Douglas Clyde Macintosh

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Douglas Clyde Macintosh (1877–1948) was a theologian and academic. Macintosh was born in Canada in 1877 and received his undergraduate degree from McMaster University when it was in Toronto.[1] In 1907 was ordained a Baptist minister and taught at Brandon College, Manitoba.[2] In 1909 Macintosh received his Ph.D from the University of Chicago and joined Yale Divinity School, becoming an assistant professor of systematic theology.[3]

During World War I he volunteered for the Canadian Army and served at the front as a military chaplain.[3] He further oversaw an American Y.M.C.A. hut in France until the armistice.[3] In 1916 he was named the Dwight Professor of Theology and later served as the chairman of the Yale Religion Department from 1920 to 1938. He is also notable for a 1931 Supreme Court of the United States case.[4][5][6]

In 1925 Macintosh petitioned to become a naturalized U.S. citizen. At a hearing before the United States District Court for the District of Connecticut Macintosh explained that the moral principles of Christianity would allow him to take the Oath of Allegiance with the understanding that he was only swearing to take up arms in what he believed was a just war.[3] The District Court refused to grant Macintosh citizenship. This rejection was then reversed by Judge Thomas Walter Swan, a former Yale Law School Dean, on the United States Court of Appeals for the Second Circuit.[7] The Government appealed, and before the Supreme Court the U.S. Solicitor General Thomas D. Thacher, a Bonesman, appeared, while Macintosh was represented by Charles Edward Clark, a future Yale Law School Dean.[3]

The sharply divided Court rejected Macintosh’s petition for citizenship.[8] Writing for the Court, Justice George Sutherland, joined by the other Four Horsemen, found that “We are a Christian people” but that “unqualified allegiance to the Nation and submission and obedience to the laws of the land, as well those made for war as those made for peace, are not inconsistent with the will of God.”[3]

Chief Justice Charles Evans Hughes dissented, joined by Justice Oliver Wendell Holmes, Jr., Justice Louis Brandeis and then Justice Harlan F. Stone. The dissenters traced Congress’s long “happy tradition” of respecting conscientious objectors and wrote “The essence of religion is belief in a relation to God involving duties superior to those arising from any human relation.”[3]

A decade and a half later the Supreme Court would overturn itself, ruling 5-3 against the "arms-bearing pledge" in Girouard v. United States, 328 U.S. 61 (1946).[9] Macintosh alongside Henry Nelson Wieman, George Burman Foster, and Shailer Mathews is considered a shaper of "modernistic liberalism".

The W.W. I chaplain's chalice of former Yale University Dwight Professor of Theology Douglas Clyde Macintosh was given to the Yale Law School and accepted by Dean Harold Koh in September 2008 to honor the famous 1931 Supreme Court case, Macintosh v. United States, in which John W. Davis argued Professor Macintosh's right to "selective conscientious objection" in Macintosh's application as a Canadian for U.S. citizenship.[10]

Professor Macintosh's three quarter length portrait hangs in the Common Room of Yale Divinity School. It depicts him with his right hand toward a Bible opened to the commandment "Thou shalt have no other gods before me" and his left hand extended toward a bound volume of United States v. Macintosh, 1931. The portrait was painted in 1979 by New Haven artist Clarence Brodeur, past President of the Board of Trustees of the Fontainebleau Association, and editor the Fontainebleau School Alumni Bulletin.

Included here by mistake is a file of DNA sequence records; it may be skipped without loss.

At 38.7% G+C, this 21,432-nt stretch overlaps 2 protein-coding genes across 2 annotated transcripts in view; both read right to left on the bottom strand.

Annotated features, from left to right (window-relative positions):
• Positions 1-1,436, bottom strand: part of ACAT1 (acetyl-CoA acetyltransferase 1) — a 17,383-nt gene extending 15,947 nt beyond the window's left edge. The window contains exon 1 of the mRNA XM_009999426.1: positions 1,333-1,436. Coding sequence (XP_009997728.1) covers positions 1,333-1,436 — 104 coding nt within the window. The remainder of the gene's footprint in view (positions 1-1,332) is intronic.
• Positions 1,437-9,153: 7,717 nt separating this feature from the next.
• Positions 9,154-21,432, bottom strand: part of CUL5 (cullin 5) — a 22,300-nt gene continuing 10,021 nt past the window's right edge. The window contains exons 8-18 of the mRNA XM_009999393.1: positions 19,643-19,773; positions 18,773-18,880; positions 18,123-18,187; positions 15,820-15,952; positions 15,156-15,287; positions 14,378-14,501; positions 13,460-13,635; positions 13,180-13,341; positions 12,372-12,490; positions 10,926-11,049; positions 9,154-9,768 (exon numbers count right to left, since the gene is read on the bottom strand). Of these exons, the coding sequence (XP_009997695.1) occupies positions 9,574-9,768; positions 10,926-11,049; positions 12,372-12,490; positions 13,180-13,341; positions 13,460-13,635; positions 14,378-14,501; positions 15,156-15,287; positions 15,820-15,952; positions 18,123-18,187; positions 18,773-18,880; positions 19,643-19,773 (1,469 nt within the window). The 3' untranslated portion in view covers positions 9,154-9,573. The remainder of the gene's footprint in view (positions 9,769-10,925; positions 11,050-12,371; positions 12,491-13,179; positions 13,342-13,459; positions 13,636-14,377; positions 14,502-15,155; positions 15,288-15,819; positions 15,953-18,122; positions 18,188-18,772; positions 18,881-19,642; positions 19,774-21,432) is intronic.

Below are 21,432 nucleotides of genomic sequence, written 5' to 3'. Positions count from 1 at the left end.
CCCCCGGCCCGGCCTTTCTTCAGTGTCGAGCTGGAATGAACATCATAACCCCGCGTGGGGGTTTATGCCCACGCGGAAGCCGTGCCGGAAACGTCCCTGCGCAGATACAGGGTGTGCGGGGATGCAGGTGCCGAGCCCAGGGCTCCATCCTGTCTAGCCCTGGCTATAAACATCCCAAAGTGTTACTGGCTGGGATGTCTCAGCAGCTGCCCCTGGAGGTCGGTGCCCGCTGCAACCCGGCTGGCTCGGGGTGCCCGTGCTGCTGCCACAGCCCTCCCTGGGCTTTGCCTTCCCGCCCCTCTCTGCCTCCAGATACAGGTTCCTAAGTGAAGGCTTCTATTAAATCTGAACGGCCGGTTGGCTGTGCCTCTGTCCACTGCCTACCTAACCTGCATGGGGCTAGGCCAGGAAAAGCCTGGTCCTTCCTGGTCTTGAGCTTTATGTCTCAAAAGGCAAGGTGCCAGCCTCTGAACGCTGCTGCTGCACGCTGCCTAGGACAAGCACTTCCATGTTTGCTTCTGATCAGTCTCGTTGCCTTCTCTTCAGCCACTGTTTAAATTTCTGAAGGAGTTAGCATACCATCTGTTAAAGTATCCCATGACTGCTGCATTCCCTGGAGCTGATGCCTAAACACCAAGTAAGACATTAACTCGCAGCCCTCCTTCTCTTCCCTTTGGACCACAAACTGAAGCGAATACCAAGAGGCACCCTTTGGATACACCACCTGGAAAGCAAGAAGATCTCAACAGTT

See also[edit]


  1. ^ Flowers, R. B. (2000), The Naturalization of Douglas Clyde Macintosh, Alien Theologian. Journal of Supreme Court History, 25: 243–270. doi: 10.1111/1059-4329.00011
  2. ^ Douglas Clyde Macintosh Papers, Yale Divinity Library.
  3. ^ a b c d e f g United States v. Macintosh, 283 U.S. 605 (1931).
  4. ^ Question of Conscience Time - Jan 25, 1932
  5. ^ "Court Denies Citizenship to Dr. MacIntosh", New York Times - Jan 10, 1930
  6. ^ New York Times - May 26, 1931 "CITIZENSHIP DENIED TO ARMS OBJECTORS; Supreme Court Bars Dr. Macintosh of Yale and Miss Bland for Pacifist Views. BENCH IS DIVIDED, 5 TO 4 Chief Justice Hughes and Three Others Dissent--Decision Is Based on Schwimmer Case. Contrary Views of Justices. CITIZENSHIP DENIED TO ARMS OBJECTORS Demands Unqualified Allegiance. Hughes Praises MacIntosh. Cites Oath of Officials."
  7. ^ 42 F.2d 845 (2d Cir. 1930).
  8. ^ Ernst Freund, United States v. Macintosh - A Symposium, 26 Illinois Law Review 375 (1931).
  9. ^ NEW CITIZEN FREED OF OATH TO FIGHT, New York Times - Apr 23, 1946
  10. ^
  11. ^ Quote about text: BY DOUGLAS CLYDE MACINTOSH PH D Assistant Professor of Systematic Theology in Yale University Cloth 8vo $2 jo For more than a century the problem of knowledge has been the cockpit of philosophers A large part of this work which is mainly occupied with the problem of acquaintance the problem of truth and the problem of the scientific method of proof is devoted to an exposition and critique of recent and contemporary doctrines Many of the most interesting and important of these have not yet found their way into the histories of philosophy and some have been up to the present practically inaccessible to English readers Three of the twenty chapters are given to dualism and agnosticism five to idealism and four to the new realism Intellectualism and pragmatism also receive detailed attention